The former governor should reflect on his own experimental monetary policies
Former governor of the Bank of England Mark Carney has a phenomenal brass neck. After years of ruling over the Bank as it engaged in highly experimental monetary policies that are now seriously threatening the financial stability of the country, Carney tells The Telegraph that inflation in Britain is being caused by Brexit.
Carney’s case is so vague that it is difficult to discern. He acknowledges that we are experiencing the biggest energy shock since the 1970s due to the war in Ukraine, but he asserts that Brexit has triggered a “unique” adjustment for the country. How has it done this? What is the mechanism? Carney does not say.
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The former governor refers to a report that he published in 2018 which he claims is now being vindicated by events. But Carney did not possess the clairvoyance in 2018 to foresee the Russian invasion of Ukraine and the energy crisis that resulted from it. And so, his predictions mean nothing. In finance we say that it is better to be wrong for the right reasons, than right for the wrong reasons. Somebody should tell Carney.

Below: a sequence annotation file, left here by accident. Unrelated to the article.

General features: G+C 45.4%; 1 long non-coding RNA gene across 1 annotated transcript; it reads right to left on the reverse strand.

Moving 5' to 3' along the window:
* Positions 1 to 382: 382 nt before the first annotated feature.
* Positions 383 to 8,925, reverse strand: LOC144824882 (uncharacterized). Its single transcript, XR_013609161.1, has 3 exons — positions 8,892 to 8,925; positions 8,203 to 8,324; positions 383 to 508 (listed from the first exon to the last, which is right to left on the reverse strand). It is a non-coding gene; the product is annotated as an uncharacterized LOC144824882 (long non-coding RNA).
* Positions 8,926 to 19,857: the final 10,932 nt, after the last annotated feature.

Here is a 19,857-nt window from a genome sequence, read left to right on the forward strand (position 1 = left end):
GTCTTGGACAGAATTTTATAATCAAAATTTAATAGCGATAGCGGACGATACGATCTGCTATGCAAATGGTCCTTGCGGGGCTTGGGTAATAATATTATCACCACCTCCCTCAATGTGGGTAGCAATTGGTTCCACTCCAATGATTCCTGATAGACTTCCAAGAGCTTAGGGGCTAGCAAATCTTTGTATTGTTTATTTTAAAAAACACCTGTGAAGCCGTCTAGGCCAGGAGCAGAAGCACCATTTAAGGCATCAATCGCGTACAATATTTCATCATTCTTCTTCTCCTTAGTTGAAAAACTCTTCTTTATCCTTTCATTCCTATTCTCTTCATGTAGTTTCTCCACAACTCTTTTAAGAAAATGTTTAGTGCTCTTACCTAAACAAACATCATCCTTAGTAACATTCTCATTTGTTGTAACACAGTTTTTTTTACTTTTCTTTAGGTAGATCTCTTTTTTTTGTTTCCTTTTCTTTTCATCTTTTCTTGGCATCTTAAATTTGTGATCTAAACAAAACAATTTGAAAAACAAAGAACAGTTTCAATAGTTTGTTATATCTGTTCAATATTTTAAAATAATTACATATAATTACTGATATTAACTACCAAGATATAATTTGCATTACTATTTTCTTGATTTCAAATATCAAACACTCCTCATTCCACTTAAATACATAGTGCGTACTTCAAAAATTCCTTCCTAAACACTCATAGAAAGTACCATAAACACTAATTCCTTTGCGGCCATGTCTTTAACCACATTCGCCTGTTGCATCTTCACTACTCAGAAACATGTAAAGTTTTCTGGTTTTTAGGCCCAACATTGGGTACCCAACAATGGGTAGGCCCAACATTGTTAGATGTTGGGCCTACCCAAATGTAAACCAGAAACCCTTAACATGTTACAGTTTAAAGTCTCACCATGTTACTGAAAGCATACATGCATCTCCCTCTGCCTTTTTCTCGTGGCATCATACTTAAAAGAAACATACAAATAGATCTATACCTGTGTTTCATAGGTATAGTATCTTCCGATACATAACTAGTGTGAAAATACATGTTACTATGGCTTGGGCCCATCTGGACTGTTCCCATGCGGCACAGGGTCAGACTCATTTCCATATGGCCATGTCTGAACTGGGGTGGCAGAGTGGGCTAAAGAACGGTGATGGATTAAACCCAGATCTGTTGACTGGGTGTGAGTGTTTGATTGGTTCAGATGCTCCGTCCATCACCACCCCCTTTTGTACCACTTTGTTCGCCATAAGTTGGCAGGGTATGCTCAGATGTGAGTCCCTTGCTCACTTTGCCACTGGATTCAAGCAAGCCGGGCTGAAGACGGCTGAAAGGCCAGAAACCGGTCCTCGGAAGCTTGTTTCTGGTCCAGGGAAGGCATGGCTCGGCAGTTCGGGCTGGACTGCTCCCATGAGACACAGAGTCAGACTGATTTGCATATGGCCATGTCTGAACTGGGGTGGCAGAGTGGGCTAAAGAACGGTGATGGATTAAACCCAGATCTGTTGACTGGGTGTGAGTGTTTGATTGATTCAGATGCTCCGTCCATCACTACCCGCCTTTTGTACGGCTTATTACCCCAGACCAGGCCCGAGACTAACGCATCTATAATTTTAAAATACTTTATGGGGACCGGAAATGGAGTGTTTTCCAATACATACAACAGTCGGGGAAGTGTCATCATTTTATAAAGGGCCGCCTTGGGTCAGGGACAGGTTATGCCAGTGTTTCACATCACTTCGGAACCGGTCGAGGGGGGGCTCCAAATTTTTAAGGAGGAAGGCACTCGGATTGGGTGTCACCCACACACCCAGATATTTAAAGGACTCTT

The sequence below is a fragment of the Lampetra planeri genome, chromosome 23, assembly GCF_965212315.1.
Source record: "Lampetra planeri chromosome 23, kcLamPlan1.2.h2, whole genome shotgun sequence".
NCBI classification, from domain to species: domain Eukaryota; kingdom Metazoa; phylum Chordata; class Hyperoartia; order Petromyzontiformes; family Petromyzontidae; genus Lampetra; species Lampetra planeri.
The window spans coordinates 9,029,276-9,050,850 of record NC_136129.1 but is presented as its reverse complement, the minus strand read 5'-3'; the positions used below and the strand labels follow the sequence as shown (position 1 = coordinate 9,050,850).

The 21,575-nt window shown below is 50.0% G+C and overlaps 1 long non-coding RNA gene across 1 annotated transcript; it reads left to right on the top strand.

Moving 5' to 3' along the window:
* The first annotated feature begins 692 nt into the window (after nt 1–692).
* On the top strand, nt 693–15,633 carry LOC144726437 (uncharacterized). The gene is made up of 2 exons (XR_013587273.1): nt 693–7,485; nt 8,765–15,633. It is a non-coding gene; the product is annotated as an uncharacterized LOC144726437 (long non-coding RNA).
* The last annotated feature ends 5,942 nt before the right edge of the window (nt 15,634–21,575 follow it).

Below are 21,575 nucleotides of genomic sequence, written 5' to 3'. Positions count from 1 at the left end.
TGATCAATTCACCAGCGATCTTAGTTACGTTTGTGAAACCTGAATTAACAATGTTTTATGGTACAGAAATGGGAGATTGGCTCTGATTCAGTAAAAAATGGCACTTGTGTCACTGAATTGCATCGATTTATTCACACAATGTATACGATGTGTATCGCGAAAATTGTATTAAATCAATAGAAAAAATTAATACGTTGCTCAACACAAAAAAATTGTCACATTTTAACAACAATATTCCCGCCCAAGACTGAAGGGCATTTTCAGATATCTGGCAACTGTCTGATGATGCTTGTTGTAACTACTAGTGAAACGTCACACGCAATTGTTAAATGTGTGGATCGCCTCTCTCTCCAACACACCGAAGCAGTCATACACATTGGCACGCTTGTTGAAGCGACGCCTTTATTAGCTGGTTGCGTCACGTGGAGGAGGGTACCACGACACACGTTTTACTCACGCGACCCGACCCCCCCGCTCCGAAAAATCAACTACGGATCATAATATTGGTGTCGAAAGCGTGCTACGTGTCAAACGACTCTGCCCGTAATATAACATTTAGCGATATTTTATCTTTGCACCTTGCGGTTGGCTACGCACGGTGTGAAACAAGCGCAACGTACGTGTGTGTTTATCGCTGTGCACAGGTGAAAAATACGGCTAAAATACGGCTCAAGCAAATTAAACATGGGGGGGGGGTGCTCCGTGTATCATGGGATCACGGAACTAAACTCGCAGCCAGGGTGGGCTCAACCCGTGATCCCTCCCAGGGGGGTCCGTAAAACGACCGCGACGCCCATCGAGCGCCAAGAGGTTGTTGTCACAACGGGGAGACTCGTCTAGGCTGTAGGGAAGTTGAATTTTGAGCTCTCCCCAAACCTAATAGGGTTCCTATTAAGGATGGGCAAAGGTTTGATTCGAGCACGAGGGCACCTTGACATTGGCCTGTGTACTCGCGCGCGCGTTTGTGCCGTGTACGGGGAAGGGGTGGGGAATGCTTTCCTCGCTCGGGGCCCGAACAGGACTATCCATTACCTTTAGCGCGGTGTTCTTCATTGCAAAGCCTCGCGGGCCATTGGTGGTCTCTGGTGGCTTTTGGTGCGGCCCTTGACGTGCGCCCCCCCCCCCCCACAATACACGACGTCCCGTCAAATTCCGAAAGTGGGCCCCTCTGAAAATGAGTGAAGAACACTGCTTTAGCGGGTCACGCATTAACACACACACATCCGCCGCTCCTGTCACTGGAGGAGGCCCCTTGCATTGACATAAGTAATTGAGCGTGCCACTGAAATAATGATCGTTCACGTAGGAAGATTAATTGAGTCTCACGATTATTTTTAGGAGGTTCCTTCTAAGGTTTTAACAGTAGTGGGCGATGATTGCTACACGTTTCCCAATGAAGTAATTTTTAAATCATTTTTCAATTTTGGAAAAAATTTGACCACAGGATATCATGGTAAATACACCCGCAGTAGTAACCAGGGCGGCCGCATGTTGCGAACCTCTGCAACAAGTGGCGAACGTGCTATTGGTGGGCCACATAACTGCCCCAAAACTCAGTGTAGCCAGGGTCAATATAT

The real cause that the Canadian banker fails to acknowledge was the monetary policies he promoted during his time as governor that bear the most responsibility. There is a severe mortgage crisis now taking place in Britain, which can be directly tied to the experimental QE programme pursued by the Bank of England during Carney’s tenure. This programme drove borrowing rates down to rock bottom levels and sent property prices skyward. People borrowed at the extremely low rates to buy overvalued property, but now as interest rates rise, they are getting crushed.
This raises a further question. If Carney was so confident in 2018 that inflation was coming to Britain and higher interest rates would be required, why did his continue to maintain interest rates so low? If he took his crystal ball seriously, then the correct policy would have been to raise rates gradually and allow the economy to adjust to the higher rates. So the best guess is that Carney didn’t believe in his prognostications and the 2018 report was all show-and-tell.
The world has changed enormously since the war in Ukraine started last year. These geopolitical changes were not factored into the vision many had for a post-Brexit Britain. There is an interesting discussion to be had about whether Britain should go its own way in a world forming into large blocs. If Carney wants to contribute to the debate, maybe he should start there.